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updated: 8/5/2013 5:35 AM

Suburbia's top talent take risks in penultimate performance

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  • San Sanberg sings as the top 10 finalists of Suburban Chicago's Got Talent perform at the Metropolis Performing Arts Centre in Arlington Heights Sunday.

       San Sanberg sings as the top 10 finalists of Suburban Chicago's Got Talent perform at the Metropolis Performing Arts Centre in Arlington Heights Sunday.
    Gilbert Boucher | Staff Photographer

 
By Tara Garcia Mathewson

Most of the performers in the top ten Suburban Chicago's Got Talent acts brought something different to the stage Sunday night -- their second-to-last chance to wow the judges and become a fan favorite.

Sean and Karen Slavin of Woodstock added more depth to their sound with a drummer and a bassist to round out their guitar and vocals. The four siblings in Arlington Heights band No Immunity added choreography. Kimberly Church left R&B behind to cover Queen's "Somebody to Love" -- though her runs had plenty of soul.

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Sometimes that worked for the judges and sometimes it didn't go over quite as well.

The judging panel brought last year's Suburban Chicago's Got Talent winners Sanu John and Shawn Kurian of iLLest Vocals to the Metropolis Performing Arts Centre in Arlington Heights as guest judges. The duo, along with Metropolis executive director Charlie Beck, Metropolis music director Micky York, College of DuPage director of theater Connie Canaday Howard and Daily Herald writer Barbara Vitello, who reviews theater, spent much of the evening couching minor critiques into solid praise.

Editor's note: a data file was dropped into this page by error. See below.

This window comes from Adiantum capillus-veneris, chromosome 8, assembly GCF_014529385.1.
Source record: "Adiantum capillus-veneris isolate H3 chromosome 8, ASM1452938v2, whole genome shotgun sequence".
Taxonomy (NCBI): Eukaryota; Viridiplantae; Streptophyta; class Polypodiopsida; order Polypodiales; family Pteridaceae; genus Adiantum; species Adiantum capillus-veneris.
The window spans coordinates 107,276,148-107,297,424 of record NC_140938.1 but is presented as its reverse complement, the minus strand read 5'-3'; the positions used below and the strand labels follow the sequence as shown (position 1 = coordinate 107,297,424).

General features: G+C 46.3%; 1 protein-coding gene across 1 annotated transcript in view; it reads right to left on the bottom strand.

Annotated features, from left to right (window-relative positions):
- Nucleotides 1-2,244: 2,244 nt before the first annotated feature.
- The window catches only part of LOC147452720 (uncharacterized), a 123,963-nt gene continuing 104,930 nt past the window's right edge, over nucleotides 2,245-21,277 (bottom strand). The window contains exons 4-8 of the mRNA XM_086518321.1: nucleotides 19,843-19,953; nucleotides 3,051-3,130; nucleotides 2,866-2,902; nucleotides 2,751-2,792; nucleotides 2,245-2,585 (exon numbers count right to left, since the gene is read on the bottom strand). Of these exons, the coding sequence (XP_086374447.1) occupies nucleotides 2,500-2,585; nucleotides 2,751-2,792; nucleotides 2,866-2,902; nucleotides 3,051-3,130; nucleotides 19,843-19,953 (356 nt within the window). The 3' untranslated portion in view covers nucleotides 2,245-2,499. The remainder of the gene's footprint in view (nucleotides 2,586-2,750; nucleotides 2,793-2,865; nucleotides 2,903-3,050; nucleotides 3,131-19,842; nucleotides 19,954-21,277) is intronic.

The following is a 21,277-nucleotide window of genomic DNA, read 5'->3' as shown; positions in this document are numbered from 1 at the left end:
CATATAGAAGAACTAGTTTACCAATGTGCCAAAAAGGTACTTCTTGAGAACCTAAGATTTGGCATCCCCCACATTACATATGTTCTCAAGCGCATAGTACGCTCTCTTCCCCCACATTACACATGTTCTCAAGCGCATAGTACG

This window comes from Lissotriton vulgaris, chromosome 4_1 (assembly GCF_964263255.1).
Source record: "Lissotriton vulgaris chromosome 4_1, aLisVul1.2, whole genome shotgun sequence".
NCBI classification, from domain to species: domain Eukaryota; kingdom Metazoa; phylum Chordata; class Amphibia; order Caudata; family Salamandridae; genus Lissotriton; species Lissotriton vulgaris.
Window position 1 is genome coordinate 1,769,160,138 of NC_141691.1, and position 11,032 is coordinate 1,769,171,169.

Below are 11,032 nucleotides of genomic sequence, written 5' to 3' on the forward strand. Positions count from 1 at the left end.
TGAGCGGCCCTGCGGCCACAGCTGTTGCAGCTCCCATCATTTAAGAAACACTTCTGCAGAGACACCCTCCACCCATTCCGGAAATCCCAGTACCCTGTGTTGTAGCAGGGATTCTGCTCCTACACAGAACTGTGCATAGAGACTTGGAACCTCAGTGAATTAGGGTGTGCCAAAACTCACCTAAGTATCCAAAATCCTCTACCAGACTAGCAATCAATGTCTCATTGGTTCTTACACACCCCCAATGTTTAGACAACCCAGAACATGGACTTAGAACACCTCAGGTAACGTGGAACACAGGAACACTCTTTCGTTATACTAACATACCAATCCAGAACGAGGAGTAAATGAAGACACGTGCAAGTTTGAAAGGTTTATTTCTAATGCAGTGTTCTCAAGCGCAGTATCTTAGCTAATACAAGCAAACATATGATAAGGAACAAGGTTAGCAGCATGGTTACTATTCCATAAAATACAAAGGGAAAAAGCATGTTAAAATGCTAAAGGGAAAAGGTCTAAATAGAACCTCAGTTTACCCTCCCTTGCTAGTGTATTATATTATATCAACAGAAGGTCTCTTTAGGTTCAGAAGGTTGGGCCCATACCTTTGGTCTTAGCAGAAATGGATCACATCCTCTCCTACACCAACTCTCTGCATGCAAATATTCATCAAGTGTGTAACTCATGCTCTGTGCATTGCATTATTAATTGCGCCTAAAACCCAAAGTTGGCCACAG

San Sandberg of Geneva was a little pitchy on the high notes of Christina Aguilera's "Bound to You" and York would have preferred she make it her own with some extra country styling instead of distancing her self from the twang she brought to past performances. But the judges resoundingly approved of her vocals.

"You are a powerhouse," said guest judge Kurian to 16-year-old Sandberg. "I cannot wait to see where that voice develops."

All of the acts impressed the judges by incorporating some of their advice from previous performances, showing growth over the course of the competition.

Gabriela Francesca of Palatine showed more of her personal flair Sunday, closing the distance Canaday Howard felt between the performer and the audience as her impeccable vocals left her seeming a bit removed and more glamorous than relatable.

"I think this was absolutely the performance that you needed to give tonight," York said of her rendition of Bruno Mars' "Runaway Baby."

Now the judges must decide how to rank the acts, an admittedly tough job with the top 10 including plenty of singers and musicians along with comedian Tiffany Streng of Arlington Heights.

Beck said the judges would narrow the field to five Sunday night, reserving the right to change their top pick based on performances Aug. 10 at the Taste of Arlington Heights. The top ten acts will all take the stage, along with iLLest Vocals, from 1 to 5 p.m. at the downtown festival, after which the judges will announce the winner.

That act will get an expenses paid trip to audition for NBC's "America's Got Talent." The fan favorite -- chosen by live audiences and those who participate online -- will win a Funjet vacation for two. Voting will be open from Tuesday morning through Friday morning at dailyherald.com/contest/talent.

Suburban Chicago's Got Talent is presented by the Daily Herald, produced by Metropolis Performing Arts Centre and sponsored by the Arlington Heights Chamber of Commerce.

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